harken

EnglishEdit

PronunciationEdit

VerbEdit

harken (third-person singular simple present harkens, present participle harkening, simple past and past participle harkened)

  1. Alternative spelling of hearken ‘to listen, hear, regard’, more common form in the US.
  2. (figuratively, US) To hark back, to return or revert (to a subject etc.), to allude to, to evoke, to long or pine for (a past event or era).
    • 1994, David Coogan, Electronic Writing Centers: Computing the Field of Composition, page 4
      The emerging consensus that writing was merely transcribed speech, then, harkened back to the pre-disciplinary, liberal arts college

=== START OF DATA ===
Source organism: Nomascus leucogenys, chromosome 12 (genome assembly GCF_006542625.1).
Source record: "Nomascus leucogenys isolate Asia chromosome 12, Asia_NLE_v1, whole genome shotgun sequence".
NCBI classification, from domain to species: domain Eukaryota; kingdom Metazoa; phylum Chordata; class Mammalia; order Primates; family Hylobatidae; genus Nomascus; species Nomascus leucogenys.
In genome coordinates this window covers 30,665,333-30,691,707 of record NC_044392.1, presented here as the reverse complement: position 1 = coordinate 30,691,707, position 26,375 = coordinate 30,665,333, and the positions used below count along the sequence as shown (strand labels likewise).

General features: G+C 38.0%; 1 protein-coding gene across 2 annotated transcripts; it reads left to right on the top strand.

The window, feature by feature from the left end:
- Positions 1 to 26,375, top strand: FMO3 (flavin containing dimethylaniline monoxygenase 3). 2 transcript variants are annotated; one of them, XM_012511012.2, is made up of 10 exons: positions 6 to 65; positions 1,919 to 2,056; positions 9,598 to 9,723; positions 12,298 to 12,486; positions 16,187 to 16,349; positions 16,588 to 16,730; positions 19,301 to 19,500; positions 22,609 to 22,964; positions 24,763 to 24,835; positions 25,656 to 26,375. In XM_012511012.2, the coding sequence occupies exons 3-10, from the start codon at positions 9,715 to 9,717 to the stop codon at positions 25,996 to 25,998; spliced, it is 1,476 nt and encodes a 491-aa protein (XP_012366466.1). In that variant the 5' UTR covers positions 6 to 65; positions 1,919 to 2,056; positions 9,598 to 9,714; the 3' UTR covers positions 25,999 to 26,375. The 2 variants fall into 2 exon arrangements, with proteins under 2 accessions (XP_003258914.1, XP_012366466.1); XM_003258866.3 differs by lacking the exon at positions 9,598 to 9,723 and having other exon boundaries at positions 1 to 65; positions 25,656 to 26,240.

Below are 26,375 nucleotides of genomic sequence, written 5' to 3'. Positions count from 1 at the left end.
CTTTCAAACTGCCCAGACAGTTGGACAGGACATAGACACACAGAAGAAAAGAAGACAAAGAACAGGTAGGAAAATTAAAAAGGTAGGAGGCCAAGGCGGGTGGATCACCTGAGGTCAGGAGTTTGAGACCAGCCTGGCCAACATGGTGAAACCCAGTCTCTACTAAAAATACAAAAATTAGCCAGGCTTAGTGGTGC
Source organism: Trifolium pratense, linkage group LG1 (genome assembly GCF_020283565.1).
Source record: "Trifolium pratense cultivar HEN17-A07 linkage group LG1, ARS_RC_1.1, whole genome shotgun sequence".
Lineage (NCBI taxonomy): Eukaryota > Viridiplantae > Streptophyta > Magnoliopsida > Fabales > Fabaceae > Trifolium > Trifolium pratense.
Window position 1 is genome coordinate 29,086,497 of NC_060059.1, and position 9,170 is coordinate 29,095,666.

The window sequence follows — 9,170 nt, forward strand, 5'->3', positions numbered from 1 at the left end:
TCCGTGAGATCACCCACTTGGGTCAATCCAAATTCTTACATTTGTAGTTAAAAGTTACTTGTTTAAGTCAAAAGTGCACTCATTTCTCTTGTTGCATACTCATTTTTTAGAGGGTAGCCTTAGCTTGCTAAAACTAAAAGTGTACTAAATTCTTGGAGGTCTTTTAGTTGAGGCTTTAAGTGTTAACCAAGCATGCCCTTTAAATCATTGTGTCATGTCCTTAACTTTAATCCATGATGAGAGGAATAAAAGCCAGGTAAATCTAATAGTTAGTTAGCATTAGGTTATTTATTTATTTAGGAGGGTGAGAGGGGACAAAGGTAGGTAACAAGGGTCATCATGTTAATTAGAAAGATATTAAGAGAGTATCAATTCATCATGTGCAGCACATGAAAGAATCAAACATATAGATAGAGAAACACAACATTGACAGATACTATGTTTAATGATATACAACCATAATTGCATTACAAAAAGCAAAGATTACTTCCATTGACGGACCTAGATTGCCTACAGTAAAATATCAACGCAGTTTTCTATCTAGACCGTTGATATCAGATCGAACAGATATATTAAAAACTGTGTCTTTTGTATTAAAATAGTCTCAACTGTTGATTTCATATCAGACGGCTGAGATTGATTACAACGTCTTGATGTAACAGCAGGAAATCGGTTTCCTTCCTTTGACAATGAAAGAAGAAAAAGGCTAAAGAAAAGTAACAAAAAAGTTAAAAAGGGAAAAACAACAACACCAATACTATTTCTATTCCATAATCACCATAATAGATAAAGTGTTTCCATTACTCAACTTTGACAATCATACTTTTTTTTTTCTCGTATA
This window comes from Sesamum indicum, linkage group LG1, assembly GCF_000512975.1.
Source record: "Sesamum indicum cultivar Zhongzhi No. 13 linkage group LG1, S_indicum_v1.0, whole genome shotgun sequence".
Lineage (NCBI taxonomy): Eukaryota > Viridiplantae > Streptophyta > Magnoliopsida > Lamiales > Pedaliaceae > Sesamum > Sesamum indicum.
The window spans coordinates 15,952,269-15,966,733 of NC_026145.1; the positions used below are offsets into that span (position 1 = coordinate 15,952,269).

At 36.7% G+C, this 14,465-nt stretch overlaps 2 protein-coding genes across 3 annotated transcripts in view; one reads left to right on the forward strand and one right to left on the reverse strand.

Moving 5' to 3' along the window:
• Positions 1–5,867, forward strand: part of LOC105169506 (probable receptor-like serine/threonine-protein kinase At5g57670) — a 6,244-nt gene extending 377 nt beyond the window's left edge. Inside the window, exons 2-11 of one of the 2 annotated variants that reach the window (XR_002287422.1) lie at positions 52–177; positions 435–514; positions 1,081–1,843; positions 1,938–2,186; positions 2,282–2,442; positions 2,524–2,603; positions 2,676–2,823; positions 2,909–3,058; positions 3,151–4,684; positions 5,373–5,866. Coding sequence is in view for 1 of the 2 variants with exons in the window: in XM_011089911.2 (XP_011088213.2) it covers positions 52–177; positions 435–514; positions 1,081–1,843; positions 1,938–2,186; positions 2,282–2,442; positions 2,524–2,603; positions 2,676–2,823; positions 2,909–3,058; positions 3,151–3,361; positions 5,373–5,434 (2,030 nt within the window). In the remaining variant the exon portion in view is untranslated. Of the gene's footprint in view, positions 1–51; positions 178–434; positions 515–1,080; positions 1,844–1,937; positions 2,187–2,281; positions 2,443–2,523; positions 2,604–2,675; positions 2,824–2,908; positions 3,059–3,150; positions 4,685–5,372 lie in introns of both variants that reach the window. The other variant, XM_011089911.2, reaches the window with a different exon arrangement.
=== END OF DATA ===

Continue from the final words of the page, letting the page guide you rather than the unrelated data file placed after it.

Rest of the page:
• 2005, Carol Padden, Tom L. Humphries, Inside Deaf Culture, page 48
      Bell argued that the manual approach was "backwards," and harkened to a primitive age where humans used gesture and pantomime.

Usage notesEdit

The bare form harken has been used since the 1980s, though some authorities frown upon this and prefer the traditional form hark back.

ReferencesEdit

  • harken in The Century Dictionary, The Century Co., New York, 1911
  • Merriam-Webster’s dictionary of English usage, 1995, p. 497
  • Hark/Hearken”, Paul Brians, Common Errors in English Usage, (2nd Edition, November, 2008)

AnagramsEdit


DutchEdit

EtymologyEdit

From early modern Dutch harcken, hercken, from hark (rake).

PronunciationEdit

VerbEdit

harken (past singular harkte, past participle geharkt)

  1. to rake, to use the rake on

ConjugationEdit

Related termsEdit

Last modified on 10 April 2014, at 23:56